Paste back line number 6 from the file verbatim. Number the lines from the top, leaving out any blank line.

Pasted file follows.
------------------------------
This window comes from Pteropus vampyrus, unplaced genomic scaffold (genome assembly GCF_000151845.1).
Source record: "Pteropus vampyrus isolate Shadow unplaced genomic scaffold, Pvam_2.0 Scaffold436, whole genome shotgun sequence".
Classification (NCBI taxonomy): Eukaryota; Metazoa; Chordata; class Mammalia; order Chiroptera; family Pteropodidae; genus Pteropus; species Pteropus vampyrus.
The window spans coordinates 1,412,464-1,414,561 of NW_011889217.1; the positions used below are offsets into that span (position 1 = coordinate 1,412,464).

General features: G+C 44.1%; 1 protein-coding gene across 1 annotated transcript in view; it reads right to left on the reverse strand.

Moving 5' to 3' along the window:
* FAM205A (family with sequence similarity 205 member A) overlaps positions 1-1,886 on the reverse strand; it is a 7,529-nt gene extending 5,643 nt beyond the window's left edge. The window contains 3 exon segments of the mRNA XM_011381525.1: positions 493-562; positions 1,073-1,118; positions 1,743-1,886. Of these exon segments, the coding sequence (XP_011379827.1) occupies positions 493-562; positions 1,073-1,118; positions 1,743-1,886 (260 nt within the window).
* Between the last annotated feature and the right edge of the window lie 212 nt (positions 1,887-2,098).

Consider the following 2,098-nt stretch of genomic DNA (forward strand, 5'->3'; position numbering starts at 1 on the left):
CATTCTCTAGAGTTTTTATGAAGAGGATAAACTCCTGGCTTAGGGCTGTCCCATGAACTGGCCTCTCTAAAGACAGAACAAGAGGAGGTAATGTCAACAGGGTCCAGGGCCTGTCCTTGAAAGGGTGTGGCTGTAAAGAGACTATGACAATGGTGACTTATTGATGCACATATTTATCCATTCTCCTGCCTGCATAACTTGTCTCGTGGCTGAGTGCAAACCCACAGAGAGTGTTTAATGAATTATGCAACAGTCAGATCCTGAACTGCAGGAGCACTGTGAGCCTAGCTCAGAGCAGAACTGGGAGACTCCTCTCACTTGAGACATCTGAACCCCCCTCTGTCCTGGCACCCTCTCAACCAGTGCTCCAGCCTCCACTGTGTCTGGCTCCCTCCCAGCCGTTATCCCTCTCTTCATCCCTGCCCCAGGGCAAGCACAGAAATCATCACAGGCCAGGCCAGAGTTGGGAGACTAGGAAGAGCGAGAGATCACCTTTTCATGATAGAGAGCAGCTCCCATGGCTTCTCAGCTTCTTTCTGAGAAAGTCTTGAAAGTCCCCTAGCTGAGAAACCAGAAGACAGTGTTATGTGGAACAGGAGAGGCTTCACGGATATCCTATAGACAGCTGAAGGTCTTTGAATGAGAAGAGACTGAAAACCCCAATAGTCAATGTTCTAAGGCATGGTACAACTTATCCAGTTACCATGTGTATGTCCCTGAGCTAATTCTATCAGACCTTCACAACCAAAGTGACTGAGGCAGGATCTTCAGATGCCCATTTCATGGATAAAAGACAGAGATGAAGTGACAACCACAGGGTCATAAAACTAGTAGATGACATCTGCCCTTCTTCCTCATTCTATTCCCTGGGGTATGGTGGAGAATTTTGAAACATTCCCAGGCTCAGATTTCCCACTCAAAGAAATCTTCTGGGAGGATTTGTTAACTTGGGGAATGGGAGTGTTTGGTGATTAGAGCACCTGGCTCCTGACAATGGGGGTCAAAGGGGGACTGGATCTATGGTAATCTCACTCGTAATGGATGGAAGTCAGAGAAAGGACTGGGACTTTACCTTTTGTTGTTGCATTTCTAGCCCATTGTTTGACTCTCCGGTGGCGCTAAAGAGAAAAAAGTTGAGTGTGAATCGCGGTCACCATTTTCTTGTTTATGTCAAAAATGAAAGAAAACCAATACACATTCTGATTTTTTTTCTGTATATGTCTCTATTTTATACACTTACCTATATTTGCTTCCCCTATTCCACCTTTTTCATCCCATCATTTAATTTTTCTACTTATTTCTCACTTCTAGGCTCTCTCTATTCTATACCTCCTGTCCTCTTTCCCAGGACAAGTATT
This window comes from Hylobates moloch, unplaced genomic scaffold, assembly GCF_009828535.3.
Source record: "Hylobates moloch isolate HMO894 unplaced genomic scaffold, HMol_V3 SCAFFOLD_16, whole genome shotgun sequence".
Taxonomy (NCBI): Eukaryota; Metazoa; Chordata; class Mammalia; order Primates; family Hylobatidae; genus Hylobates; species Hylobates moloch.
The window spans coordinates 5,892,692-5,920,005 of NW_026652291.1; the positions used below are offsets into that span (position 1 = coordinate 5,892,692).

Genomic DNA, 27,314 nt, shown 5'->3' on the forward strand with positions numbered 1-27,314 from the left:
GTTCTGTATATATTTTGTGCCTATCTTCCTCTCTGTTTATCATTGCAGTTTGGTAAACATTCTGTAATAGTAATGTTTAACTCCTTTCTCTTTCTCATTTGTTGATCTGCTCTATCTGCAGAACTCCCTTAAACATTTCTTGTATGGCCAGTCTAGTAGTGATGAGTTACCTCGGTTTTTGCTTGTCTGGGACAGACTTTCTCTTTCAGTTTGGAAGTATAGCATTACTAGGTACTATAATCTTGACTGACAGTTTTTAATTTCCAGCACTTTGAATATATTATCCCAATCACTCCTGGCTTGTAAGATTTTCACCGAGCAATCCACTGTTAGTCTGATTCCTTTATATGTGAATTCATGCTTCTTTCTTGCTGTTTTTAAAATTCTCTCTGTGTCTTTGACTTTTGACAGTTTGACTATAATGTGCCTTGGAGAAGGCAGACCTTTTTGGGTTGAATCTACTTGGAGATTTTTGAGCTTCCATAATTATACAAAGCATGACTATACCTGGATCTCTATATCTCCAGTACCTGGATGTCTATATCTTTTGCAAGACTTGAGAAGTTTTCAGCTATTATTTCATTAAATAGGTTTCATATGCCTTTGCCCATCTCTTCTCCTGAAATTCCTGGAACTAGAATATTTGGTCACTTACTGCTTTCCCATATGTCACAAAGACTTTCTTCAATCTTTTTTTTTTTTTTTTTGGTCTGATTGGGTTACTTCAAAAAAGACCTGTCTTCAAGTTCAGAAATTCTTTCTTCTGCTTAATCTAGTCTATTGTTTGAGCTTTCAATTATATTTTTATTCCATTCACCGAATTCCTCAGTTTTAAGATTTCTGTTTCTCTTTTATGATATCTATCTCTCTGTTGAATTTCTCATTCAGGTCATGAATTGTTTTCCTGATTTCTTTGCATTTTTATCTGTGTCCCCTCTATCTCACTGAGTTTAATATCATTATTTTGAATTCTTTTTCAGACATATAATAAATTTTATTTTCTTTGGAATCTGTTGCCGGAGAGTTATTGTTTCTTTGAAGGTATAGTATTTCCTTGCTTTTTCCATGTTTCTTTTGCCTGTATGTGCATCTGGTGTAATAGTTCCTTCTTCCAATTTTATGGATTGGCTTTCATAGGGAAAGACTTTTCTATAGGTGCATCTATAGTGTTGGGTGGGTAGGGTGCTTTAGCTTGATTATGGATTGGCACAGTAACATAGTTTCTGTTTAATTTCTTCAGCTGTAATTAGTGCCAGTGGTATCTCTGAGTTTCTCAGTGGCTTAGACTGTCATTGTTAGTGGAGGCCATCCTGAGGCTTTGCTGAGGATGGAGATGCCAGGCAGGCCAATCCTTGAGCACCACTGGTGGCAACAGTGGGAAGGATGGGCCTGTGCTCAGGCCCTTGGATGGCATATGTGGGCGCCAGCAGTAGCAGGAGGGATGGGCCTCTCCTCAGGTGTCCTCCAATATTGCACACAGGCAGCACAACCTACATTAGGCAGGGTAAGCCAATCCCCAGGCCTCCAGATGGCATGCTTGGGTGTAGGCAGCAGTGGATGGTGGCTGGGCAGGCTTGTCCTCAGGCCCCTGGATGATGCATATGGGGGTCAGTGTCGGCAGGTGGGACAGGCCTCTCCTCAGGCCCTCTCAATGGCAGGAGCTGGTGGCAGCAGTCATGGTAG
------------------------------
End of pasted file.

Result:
Moving 5' to 3' along the window: